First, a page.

The big moment came when he used the Teletype to log into Linux on a (more or less) modern machine. After sorting out the mysteries of the `stty` command, he was able to log in, a painfully slow process at 45.5 bps but still a most satisfying hack. The ASCII art — or is it Baudot art? — is a nice bonus.

We love restorations like these, and can practically smell the grease and the faint tang of ozone around this device. We’re not thrilled by the current world situation, but we’re glad [CuriousMarc] was able to use the time to bring off a great hack that honors another piece of our computing history.

# Texting With A Teletype

How do you get the kids interested in old technology? By connecting it to a phone, obviously. Those kids and their phones. When [Marek] got his hands on an old-school teletype, he hooked it up to a GSM network, with all the bells and whistles including a 40mA current loop running at an impressive 50 baud.

The teletype in question here is a vintage T100 teletype manufactured in Czechoslovakia sometime in the ’70s. This was a gift to [Marek]’s workplace, the museum of Urban Engineering in Cracow, and this project is effectively an experiment to investigate the possibility of running this teletype as an interactive exhibit rather than an artefact from the age of current loops and phone systems.

The current loop is, or was, the standard way of connecting a teletype to anything, so all [Marek] had to do was construct a box that translated the signals from a GSM modem to this current loop. For the prototype, the microcontroller in question is an old AT89C2051 (as that’s what was sitting in the parts drawer). This was moved over to a PIC32 microcontroller and a SIM800 GSM module. This is housed in a two-part enclosure, with the GSM interfaced housed in one half, with the current loop generator consisting of a simple DC power supply housed int the other half.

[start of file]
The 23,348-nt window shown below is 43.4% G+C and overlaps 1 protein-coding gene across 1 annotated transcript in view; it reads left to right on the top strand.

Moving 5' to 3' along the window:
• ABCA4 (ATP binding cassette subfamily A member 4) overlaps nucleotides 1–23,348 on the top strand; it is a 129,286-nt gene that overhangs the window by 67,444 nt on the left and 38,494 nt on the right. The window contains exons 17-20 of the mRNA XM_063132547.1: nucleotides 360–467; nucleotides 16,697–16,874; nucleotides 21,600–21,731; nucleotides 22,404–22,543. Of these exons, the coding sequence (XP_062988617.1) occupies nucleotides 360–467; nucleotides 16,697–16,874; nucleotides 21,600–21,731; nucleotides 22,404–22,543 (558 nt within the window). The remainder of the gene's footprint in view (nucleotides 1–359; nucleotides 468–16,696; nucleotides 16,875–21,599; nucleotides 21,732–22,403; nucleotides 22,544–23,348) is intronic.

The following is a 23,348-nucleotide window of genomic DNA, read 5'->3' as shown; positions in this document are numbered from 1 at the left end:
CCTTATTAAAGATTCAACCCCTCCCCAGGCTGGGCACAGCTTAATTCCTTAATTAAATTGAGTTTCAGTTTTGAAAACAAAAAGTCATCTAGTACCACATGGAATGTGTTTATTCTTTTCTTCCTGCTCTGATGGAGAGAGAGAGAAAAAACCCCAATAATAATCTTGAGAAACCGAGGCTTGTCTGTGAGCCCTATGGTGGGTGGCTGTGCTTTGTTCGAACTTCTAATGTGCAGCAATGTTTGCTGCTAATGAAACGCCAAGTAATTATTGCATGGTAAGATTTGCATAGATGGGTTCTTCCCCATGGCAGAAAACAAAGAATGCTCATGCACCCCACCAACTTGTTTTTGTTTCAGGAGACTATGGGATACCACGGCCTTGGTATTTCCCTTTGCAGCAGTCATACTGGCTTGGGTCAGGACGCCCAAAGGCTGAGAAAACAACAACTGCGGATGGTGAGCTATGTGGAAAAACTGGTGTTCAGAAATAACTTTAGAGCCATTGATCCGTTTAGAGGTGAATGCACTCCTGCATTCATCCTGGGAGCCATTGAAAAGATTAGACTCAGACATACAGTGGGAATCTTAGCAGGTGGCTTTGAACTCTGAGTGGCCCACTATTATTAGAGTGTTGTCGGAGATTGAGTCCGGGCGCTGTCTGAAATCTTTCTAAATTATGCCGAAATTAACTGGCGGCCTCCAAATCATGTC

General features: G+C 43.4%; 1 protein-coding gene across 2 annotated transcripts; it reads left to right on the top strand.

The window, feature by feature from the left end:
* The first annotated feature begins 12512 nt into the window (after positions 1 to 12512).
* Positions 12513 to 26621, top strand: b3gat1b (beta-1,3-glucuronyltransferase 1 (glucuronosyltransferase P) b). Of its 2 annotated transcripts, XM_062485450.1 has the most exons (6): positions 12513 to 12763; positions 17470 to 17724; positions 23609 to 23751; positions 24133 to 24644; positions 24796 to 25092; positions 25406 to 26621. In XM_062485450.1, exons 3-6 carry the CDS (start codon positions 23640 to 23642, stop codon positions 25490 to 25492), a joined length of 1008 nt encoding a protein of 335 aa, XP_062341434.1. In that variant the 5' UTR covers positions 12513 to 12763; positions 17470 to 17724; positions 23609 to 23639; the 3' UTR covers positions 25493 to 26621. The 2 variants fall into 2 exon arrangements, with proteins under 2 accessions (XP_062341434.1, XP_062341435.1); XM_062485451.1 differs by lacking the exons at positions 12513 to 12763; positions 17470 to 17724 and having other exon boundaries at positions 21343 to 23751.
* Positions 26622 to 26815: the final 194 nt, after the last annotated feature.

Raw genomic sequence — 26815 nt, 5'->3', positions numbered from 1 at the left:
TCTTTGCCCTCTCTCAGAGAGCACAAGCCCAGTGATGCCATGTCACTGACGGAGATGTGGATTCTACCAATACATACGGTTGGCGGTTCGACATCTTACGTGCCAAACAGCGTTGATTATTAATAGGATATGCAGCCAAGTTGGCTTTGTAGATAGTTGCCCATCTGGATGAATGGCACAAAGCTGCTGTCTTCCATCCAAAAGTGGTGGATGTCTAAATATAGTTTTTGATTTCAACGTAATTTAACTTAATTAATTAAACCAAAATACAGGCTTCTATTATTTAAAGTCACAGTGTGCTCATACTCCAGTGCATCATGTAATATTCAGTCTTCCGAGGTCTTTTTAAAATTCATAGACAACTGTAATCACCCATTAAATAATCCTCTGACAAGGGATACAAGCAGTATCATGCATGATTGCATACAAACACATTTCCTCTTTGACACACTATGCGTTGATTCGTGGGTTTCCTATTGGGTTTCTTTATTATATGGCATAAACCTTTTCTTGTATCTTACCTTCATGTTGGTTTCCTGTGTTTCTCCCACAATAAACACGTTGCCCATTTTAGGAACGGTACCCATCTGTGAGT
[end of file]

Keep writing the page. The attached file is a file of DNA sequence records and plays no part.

This interface is capable of receiving and sending messages from the keyboard to a GSM network, so it is theoretically possible you could text your friends using an old-school teletype. This functionality hasn’t been implemented yet, but it is just about the coolest thing you could possibly imagine. You can check out a video of the teletype in action below. Continue reading “Texting With A Teletype”

# A Switching Power Supply, 1940s-Style

“They don’t build ’em like they used to.” There’s plenty of truth to that old saw, especially when a switch-mode power supply from the 1940s still works with its original parts. But when said power supply is about the size of a smallish toddler and twice as heavy, building them like the old days isn’t everything it’s cracked up to be.